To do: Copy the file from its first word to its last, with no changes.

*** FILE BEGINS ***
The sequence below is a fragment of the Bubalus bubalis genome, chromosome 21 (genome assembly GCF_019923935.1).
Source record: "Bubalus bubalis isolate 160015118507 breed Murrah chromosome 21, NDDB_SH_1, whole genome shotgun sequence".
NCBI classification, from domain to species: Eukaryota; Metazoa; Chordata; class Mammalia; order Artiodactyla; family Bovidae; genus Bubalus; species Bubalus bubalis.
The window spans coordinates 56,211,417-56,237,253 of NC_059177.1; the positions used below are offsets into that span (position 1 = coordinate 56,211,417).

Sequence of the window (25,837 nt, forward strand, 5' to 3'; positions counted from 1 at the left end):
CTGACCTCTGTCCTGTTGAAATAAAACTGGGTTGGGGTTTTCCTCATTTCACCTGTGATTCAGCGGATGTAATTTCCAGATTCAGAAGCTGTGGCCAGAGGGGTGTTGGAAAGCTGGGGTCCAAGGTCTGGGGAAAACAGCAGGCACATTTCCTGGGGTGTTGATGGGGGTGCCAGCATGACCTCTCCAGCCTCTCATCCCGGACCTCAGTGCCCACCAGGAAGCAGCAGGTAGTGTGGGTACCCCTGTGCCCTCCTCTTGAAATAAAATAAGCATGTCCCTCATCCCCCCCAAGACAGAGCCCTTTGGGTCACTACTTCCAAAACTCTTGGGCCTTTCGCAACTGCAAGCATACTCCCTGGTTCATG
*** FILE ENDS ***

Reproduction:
The sequence below is a fragment of the Bubalus bubalis genome, chromosome 21 (genome assembly GCF_019923935.1).
Source record: "Bubalus bubalis isolate 160015118507 breed Murrah chromosome 21, NDDB_SH_1, whole genome shotgun sequence".
NCBI classification, from domain to species: Eukaryota; Metazoa; Chordata; class Mammalia; order Artiodactyla; family Bovidae; genus Bubalus; species Bubalus bubalis.
The window spans coordinates 56,211,417-56,237,253 of NC_059177.1; the positions used below are offsets into that span (position 1 = coordinate 56,211,417).

Sequence of the window (25,837 nt, forward strand, 5' to 3'; positions counted from 1 at the left end):
CTGACCTCTGTCCTGTTGAAATAAAACTGGGTTGGGGTTTTCCTCATTTCACCTGTGATTCAGCGGATGTAATTTCCAGATTCAGAAGCTGTGGCCAGAGGGGTGTTGGAAAGCTGGGGTCCAAGGTCTGGGGAAAACAGCAGGCACATTTCCTGGGGTGTTGATGGGGGTGCCAGCATGACCTCTCCAGCCTCTCATCCCGGACCTCAGTGCCCACCAGGAAGCAGCAGGTAGTGTGGGTACCCCTGTGCCCTCCTCTTGAAATAAAATAAGCATGTCCCTCATCCCCCCCAAGACAGAGCCCTTTGGGTCACTACTTCCAAAACTCTTGGGCCTTTCGCAACTGCAAGCATACTCCCTGGTTCATG